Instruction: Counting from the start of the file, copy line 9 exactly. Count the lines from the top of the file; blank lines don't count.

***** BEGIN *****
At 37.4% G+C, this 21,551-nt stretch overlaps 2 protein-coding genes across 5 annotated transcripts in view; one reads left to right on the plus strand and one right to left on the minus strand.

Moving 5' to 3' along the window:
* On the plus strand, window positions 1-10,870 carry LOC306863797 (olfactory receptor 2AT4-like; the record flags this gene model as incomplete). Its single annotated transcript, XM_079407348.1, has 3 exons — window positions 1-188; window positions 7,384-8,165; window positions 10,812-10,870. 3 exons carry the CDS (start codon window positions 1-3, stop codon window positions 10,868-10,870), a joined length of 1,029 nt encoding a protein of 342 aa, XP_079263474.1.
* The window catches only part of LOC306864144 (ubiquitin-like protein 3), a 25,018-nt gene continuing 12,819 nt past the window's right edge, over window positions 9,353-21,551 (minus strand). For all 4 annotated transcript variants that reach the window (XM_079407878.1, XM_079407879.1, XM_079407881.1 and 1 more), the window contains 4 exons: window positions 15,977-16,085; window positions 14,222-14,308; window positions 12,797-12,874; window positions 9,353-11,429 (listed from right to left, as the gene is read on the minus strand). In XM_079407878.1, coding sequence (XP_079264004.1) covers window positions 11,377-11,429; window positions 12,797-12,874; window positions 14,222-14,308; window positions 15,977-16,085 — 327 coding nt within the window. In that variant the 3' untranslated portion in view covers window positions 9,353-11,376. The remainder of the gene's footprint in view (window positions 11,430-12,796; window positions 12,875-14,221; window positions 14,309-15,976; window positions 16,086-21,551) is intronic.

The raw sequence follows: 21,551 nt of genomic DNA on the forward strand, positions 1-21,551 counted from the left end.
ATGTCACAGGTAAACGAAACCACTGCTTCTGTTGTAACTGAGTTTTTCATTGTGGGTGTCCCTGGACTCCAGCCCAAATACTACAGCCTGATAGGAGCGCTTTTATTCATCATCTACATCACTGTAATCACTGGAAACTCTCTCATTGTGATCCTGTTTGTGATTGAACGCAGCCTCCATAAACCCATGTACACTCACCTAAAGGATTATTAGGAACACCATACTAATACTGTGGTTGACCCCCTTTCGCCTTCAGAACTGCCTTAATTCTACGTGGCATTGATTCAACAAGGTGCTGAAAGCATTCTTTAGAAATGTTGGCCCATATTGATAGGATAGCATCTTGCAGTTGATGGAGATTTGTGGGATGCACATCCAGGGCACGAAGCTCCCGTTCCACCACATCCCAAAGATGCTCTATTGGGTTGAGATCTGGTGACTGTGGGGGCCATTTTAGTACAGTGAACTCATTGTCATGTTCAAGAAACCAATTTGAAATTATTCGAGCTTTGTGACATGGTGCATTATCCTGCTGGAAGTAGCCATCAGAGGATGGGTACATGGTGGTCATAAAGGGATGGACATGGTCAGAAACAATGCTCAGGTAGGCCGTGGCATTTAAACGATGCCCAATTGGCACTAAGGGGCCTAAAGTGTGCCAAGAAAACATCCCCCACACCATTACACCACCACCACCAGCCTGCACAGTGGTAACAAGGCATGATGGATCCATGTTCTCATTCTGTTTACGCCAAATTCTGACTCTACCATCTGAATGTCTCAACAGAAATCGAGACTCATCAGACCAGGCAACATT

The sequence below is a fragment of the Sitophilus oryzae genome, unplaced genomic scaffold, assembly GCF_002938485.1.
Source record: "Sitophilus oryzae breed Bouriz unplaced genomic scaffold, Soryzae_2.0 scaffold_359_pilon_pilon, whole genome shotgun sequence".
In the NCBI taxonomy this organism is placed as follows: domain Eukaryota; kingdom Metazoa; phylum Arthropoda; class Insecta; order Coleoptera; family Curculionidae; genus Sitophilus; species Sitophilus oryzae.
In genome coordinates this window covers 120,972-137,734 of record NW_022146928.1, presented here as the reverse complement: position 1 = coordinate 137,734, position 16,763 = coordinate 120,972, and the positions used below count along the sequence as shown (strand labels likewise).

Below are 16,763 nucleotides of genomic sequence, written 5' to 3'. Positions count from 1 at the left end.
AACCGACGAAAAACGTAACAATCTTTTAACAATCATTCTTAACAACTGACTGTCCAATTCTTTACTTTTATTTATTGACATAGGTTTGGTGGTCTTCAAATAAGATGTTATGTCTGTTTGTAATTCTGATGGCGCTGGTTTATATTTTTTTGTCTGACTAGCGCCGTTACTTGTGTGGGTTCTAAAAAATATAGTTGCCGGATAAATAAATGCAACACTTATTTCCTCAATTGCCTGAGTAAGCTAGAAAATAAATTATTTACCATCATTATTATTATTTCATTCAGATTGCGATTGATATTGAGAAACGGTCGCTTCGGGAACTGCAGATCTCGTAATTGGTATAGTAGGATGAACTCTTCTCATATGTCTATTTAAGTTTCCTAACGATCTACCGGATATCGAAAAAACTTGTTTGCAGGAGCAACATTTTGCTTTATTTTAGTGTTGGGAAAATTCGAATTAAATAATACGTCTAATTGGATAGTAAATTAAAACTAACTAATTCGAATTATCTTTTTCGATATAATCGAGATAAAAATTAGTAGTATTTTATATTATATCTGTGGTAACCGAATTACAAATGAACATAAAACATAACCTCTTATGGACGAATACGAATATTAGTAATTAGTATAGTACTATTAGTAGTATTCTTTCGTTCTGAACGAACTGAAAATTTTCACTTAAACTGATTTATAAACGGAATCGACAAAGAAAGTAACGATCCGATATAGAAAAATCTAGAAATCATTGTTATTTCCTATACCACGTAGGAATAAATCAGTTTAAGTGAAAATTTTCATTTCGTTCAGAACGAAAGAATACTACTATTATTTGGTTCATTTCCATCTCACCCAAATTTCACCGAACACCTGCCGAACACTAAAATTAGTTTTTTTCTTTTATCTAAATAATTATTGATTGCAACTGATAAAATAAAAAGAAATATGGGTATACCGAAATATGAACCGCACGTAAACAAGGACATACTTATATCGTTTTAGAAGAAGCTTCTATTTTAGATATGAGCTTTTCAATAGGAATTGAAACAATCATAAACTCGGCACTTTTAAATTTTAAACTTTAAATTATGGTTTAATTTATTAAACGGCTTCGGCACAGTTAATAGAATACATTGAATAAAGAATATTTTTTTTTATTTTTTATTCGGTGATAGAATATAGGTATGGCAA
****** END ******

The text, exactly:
In the NCBI taxonomy this organism is placed as follows: domain Eukaryota; kingdom Metazoa; phylum Arthropoda; class Insecta; order Coleoptera; family Curculionidae; genus Sitophilus; species Sitophilus oryzae.